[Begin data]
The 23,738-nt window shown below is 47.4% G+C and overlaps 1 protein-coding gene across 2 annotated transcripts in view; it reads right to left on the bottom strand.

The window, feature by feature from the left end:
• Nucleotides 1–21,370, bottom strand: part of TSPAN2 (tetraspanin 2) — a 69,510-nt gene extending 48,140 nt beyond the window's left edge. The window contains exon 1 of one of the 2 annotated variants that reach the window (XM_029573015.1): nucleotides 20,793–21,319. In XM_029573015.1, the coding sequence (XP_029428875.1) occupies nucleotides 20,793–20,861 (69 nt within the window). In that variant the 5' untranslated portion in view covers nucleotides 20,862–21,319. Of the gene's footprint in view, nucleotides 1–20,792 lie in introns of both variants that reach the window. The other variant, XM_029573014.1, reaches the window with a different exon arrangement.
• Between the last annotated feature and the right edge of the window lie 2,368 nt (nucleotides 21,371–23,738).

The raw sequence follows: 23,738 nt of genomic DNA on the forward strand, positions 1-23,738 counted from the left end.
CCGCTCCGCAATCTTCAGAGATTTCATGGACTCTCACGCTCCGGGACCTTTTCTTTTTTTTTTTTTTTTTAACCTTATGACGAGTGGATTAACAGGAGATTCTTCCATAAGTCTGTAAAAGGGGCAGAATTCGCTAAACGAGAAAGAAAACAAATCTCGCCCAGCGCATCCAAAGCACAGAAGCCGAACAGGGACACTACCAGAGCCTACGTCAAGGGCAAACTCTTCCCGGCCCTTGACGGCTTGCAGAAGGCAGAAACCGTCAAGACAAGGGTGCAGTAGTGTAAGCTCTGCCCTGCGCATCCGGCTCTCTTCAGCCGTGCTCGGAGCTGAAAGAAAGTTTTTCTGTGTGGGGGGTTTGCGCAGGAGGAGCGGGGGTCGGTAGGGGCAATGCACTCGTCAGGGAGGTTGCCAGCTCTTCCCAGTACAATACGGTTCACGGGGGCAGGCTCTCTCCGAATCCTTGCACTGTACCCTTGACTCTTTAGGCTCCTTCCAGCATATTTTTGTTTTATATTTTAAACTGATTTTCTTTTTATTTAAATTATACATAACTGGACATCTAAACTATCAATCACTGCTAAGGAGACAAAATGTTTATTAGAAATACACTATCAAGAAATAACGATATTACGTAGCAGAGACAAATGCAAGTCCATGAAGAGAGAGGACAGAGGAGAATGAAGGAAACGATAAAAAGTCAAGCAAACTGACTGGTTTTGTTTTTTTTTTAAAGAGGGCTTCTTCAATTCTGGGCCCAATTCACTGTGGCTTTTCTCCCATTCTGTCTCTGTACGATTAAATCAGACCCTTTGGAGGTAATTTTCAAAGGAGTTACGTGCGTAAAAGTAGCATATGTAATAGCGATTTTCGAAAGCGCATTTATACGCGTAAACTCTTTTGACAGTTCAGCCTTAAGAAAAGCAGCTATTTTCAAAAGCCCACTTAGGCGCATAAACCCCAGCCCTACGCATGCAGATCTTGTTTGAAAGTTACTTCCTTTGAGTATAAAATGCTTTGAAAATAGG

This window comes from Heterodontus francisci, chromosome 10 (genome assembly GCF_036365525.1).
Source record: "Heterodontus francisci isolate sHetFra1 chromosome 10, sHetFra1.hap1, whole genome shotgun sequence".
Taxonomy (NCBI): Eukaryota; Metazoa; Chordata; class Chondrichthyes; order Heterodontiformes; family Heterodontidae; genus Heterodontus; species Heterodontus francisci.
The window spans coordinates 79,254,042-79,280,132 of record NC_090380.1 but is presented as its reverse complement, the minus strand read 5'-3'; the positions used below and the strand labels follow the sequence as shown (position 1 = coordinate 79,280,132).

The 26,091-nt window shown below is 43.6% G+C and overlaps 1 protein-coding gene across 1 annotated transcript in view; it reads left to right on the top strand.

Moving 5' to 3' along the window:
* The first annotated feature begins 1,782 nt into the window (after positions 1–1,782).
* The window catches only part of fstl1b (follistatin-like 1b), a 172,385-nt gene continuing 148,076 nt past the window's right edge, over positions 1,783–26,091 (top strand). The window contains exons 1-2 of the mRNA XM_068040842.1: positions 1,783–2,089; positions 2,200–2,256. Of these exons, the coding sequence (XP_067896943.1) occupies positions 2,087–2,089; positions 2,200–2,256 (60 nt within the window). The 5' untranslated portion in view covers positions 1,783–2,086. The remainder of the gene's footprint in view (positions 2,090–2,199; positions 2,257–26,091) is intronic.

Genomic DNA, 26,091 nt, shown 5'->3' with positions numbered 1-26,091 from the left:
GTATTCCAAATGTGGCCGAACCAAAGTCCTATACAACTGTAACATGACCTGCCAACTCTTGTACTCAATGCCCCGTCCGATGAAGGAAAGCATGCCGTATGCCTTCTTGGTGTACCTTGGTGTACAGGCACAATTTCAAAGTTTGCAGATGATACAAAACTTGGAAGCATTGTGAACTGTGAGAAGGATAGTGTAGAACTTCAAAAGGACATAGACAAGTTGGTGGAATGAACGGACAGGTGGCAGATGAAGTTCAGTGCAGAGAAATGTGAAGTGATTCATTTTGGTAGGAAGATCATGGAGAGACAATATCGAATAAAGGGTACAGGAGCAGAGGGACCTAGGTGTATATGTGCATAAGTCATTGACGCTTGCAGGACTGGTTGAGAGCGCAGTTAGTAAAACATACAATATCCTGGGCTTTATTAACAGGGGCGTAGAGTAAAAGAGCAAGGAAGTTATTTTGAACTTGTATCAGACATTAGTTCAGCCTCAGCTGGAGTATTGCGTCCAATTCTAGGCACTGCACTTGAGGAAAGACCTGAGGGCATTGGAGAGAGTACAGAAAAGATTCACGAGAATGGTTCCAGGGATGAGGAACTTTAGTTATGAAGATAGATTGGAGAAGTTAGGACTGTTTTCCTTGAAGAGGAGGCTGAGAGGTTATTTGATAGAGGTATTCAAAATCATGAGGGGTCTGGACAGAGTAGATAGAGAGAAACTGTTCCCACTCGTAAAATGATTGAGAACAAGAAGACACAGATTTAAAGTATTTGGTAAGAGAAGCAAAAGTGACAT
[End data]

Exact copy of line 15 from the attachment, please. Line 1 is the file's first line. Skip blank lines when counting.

Genomic DNA, 26,091 nt, shown 5'->3' with positions numbered 1-26,091 from the left: